Offensive Line Breakdown vs the Baltimore Ravens

I will warn straight away that this will be a long post.  I'm only going to cover the 1st team Oline as that is what we'll be seeing most of the season.  Lets start with run blocking.

Run Blocking

Our run blocking so far in pre-season has been very good.  Against the Ravens defence including pro-bowlers like Ray Lewis, Haloti Ngata and Terrell Suggs, it was no different.  This first play I'll breakdown is from our second drive. Grossman just missed a downfield pass, leaving us second and 10.  Pressure is on a bit here, because we need to make it a manageable 3rd down situation or the offence has failed for two straight series, and Grossman gets replaced by Beck next series.  


It's the famous Mike Shanahan stretch play.  All the Olinemen moving together, the running back follows behind them and either makes 1 cut when he sees a hole, or follows the line until he gets outside and turns upfield.  The key is to have a way to blocking off the backside zone, so nobody from that side can get over and make a play.  In this particular instance, the TE Logan Paulsen has the responsibility to cut back and stop the backside from making a play on Hightower.


A few frames on, we can see that everyone bar Trent Williams has a good block.  Williams didn't get off the snap as well as Terrance Cody did, and he's struggling to stop him.  Paulsen's responsibility here would normally be to block number 93, Cory Redding, but he recognises Williams is struggling and helps him out.  Kory Lichtensteiger and Will Montgomery are blocking Lewis, and Jammal Brown teams up with Chris Chester to block Ngata.  That leaves Fred Davis to block Suggs on his own.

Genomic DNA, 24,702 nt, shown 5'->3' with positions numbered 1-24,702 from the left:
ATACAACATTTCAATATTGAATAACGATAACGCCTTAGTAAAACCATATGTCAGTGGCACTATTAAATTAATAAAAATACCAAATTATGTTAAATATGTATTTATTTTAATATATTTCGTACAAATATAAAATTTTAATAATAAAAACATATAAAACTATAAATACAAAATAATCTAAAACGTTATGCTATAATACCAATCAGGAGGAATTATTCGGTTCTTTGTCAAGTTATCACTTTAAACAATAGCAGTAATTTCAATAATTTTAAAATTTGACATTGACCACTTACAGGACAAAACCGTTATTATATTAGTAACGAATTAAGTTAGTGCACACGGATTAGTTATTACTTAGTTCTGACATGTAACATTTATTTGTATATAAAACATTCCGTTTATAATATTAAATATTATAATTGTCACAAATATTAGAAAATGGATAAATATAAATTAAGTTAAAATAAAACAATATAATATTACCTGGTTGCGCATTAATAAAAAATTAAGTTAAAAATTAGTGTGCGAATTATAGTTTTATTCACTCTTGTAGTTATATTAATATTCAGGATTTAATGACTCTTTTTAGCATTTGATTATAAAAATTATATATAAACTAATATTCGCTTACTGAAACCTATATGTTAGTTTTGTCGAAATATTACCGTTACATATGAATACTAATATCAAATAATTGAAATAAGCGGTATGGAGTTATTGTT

Paulsen makes a tremendous cut block on Cody, taking out Redding behind him as well.  When you can take two out of three Dlineman out of the play, your going to make yards.  When a TE takes two out of three Dlineman out of the play, allowing your Olineman to get to the next level and block linebackers, your going to get big yards.  Trent Williams gets out and to the next level because of that block, and Chester does the same once Jammal Brown has gotten the better of Ngata.  


I've circled in red terrific blocks by Fred Davis on Suggs, and Jammal Brown on Ngata.  You would expect Ngata to get the better of just about any Olineman one-on-one and this time last year, Suggs would have walked past Davis. But on this play, they do a fantastic job to open up a hole for Hightower to run through.  Chester gets a block on Jarret Johnson while Willams continues to get up-field.